© Toho Company LTD
The monster is, of course, a U.S.-dropped nuclear bomb in a lizard suit. Two things about Japan and the bomb: first, in the junior highs, all of World War II is taught in a single day: "The Americans dropped the bomb on us and we suffered terribly." You want to roll up a newspaper and whack them on the nose.
Second, the woman who taught you to swear in Japanese—abaoke, conchikusho—was from Hiroshima. A week or two before the bomb, her parents sent her into the countryside, a mountain away, to stay with relatives. Forty years later, she said, she could still remember the sound of the explosion, of people on fire.
And that one maybe makes it wrong that your first and biggest impression of Japan was the radiation glow of Saturday morning TV—that first glimpse that's at some fundamental level responsible for why you packed up and moved here, so you could hear not explosions but the tonic A of temple bells, meditate under the drifting chants of monks, walk through the streets of Kyoto where bonsai twist around themselves like the back sides of fireworks and the women occupy a kind of sine wave of elegance, no matter that they're walking down streets like the one where the mouse crawled out from under a Coke machine and died right at your feet.
All that comes back to exactly this, happening again and again:
"There is no need to panic," the voiceover says while men in white shirts and ties, girls in blue department store uniforms and the grey skirts of office ladies run down stairs that lead to the river where you never go for lunch because it is guarded by flocks of pigeons whose wings sound like skin being pulled back from sunburn. Men carry closed cardboard boxes, because even the film's producers couldn't decide what you'd take if you just found out you were about to be stomped by a radioactive monster. Apparently you don't save family photos, but you do save your pet box so that it will not end up glowing like an old watch dial.
The oddly monochromatic city landscape, the question of why everyone is running up or down stairs, but no one is running down the quite wide avenues. People running not from any actual thing, but only from fear, from fear of crashing debris, fear of size a billion feet, fear of airplanes coming down like mosquitoes at a bug zapper, fear of everything that comes next, fear bigger than an evacuation zone, and you have to wonder, you have to fear, if it's anyone you know running. Did the office girls you work with every day, the one you more than work with, dream a future where that will not happen because there is no time in these movies, only the present progressive, did she leave on time?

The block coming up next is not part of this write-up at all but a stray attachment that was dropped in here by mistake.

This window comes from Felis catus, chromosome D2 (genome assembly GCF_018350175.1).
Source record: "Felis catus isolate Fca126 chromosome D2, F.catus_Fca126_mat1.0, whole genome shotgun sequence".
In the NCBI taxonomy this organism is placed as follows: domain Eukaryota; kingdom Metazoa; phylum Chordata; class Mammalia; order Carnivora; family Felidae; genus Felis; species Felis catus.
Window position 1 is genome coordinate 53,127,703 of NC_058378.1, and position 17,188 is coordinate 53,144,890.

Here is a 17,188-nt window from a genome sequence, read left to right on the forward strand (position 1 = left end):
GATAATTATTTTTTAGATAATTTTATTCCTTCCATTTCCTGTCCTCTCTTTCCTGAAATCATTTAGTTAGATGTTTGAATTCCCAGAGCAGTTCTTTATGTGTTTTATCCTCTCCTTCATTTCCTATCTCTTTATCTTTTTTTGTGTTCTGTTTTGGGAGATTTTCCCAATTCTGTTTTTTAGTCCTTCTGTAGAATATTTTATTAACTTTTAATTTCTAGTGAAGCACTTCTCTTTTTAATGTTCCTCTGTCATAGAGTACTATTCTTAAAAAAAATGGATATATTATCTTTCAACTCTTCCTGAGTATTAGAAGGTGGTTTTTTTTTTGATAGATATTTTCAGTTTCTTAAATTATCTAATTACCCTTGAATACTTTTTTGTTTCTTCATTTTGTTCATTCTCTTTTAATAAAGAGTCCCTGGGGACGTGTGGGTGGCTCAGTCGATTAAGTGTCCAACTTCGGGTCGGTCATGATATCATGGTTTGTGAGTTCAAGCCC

Really, the only true question. Is everyone you love safe? Can you keep them that way always?
And that's it. Judging from the light, it's mid afternoon as Yodo gets evacuated, but the serious stomping won't begin until after dark, the dark hiding your hand in the endless softness of the small of her back, a night whose dark hides the fact that the producers don't need to build quite as many details on the soon to be destroyed city that way.
And so now, ever now, you think back to this story at the end of the world, this story about the time the world ended, looking at the running crowd, dodging bricks and tables and desks and shoes and textbooks that try to shift it all to the simple past, lesson 28 in the blue book, "Everyone was afraid."
The monster always walks away from the ruins. As you've not told anyone you're about to do yourself. Being an expat is like holding your breath, but when you can't do it any longer, it blazes out like fire, taking entire lives away with it, the furry smoke of nostalgia.
The monster goes back to the sea. You will go back to where the grocery stores make sense and do not smell of fish and things that shouldn't have been pickled but are.
Because fear makes you so afraid, so afraid that when you hug for the last time at the train station, kiss for the last time at the airport in a city you will forever be unable to return to because it's haunted, it really is the hopelessly vast last time, so you watch these movies over and over and maybe still again now hoping to understand that retreat because you know exactly why these buildings have to come down time after time until the world is a clean slate, why you will forever get on new airplanes to only new places and look down to see what remains below, if it's waiting for the matchstick sound of the end, because here's what you really fear, why you're so afraid right before you run with your suitcase like a pet box, understanding, truly understanding why all those monster suits have been stolen, you fear the release of pure irrevocable destruction of an entire world, the moment when she says she will wait forever and she doesn't.
Edward Readicker–Henderson is a frequent contributor to National Geographic Traveler, Afar, Sierra, Modern Bride, AARP, and dozens of others. Edward has won a Lowell Thomas Award for cultural writing, a Northern Lights award for the year's best travel story on Canada, and has been short–listed in Best American Travel Writing.
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